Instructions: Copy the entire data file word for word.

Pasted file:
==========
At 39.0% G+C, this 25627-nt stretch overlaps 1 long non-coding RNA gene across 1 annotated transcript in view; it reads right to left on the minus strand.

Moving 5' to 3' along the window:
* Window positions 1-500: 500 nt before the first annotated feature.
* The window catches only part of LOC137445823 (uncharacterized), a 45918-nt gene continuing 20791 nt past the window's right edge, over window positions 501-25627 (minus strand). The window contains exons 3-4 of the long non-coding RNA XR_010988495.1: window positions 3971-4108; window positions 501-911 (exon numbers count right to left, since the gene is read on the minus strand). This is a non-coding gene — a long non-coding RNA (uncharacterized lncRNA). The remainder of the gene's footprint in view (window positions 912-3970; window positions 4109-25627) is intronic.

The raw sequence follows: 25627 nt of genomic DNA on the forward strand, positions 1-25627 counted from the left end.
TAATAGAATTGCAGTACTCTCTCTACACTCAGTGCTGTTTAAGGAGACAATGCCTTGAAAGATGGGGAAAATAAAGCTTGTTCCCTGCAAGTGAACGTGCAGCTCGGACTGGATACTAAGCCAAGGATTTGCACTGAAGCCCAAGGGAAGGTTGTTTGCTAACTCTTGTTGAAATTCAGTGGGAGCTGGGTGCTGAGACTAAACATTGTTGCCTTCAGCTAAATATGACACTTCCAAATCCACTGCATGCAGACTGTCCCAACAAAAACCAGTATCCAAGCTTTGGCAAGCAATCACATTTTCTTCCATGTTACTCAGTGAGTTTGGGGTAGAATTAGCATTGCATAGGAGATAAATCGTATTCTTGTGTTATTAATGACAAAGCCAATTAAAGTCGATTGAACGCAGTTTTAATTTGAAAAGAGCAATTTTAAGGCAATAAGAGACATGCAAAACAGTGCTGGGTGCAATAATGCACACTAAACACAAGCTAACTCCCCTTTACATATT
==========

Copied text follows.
At 39.0% G+C, this 25627-nt stretch overlaps 1 long non-coding RNA gene across 1 annotated transcript in view; it reads right to left on the minus strand.

Moving 5' to 3' along the window:
* Window positions 1-500: 500 nt before the first annotated feature.
* The window catches only part of LOC137445823 (uncharacterized), a 45918-nt gene continuing 20791 nt past the window's right edge, over window positions 501-25627 (minus strand). The window contains exons 3-4 of the long non-coding RNA XR_010988495.1: window positions 3971-4108; window positions 501-911 (exon numbers count right to left, since the gene is read on the minus strand). This is a non-coding gene — a long non-coding RNA (uncharacterized lncRNA). The remainder of the gene's footprint in view (window positions 912-3970; window positions 4109-25627) is intronic.

The raw sequence follows: 25627 nt of genomic DNA on the forward strand, positions 1-25627 counted from the left end.
TAATAGAATTGCAGTACTCTCTCTACACTCAGTGCTGTTTAAGGAGACAATGCCTTGAAAGATGGGGAAAATAAAGCTTGTTCCCTGCAAGTGAACGTGCAGCTCGGACTGGATACTAAGCCAAGGATTTGCACTGAAGCCCAAGGGAAGGTTGTTTGCTAACTCTTGTTGAAATTCAGTGGGAGCTGGGTGCTGAGACTAAACATTGTTGCCTTCAGCTAAATATGACACTTCCAAATCCACTGCATGCAGACTGTCCCAACAAAAACCAGTATCCAAGCTTTGGCAAGCAATCACATTTTCTTCCATGTTACTCAGTGAGTTTGGGGTAGAATTAGCATTGCATAGGAGATAAATCGTATTCTTGTGTTATTAATGACAAAGCCAATTAAAGTCGATTGAACGCAGTTTTAATTTGAAAAGAGCAATTTTAAGGCAATAAGAGACATGCAAAACAGTGCTGGGTGCAATAATGCACACTAAACACAAGCTAACTCCCCTTTACATATT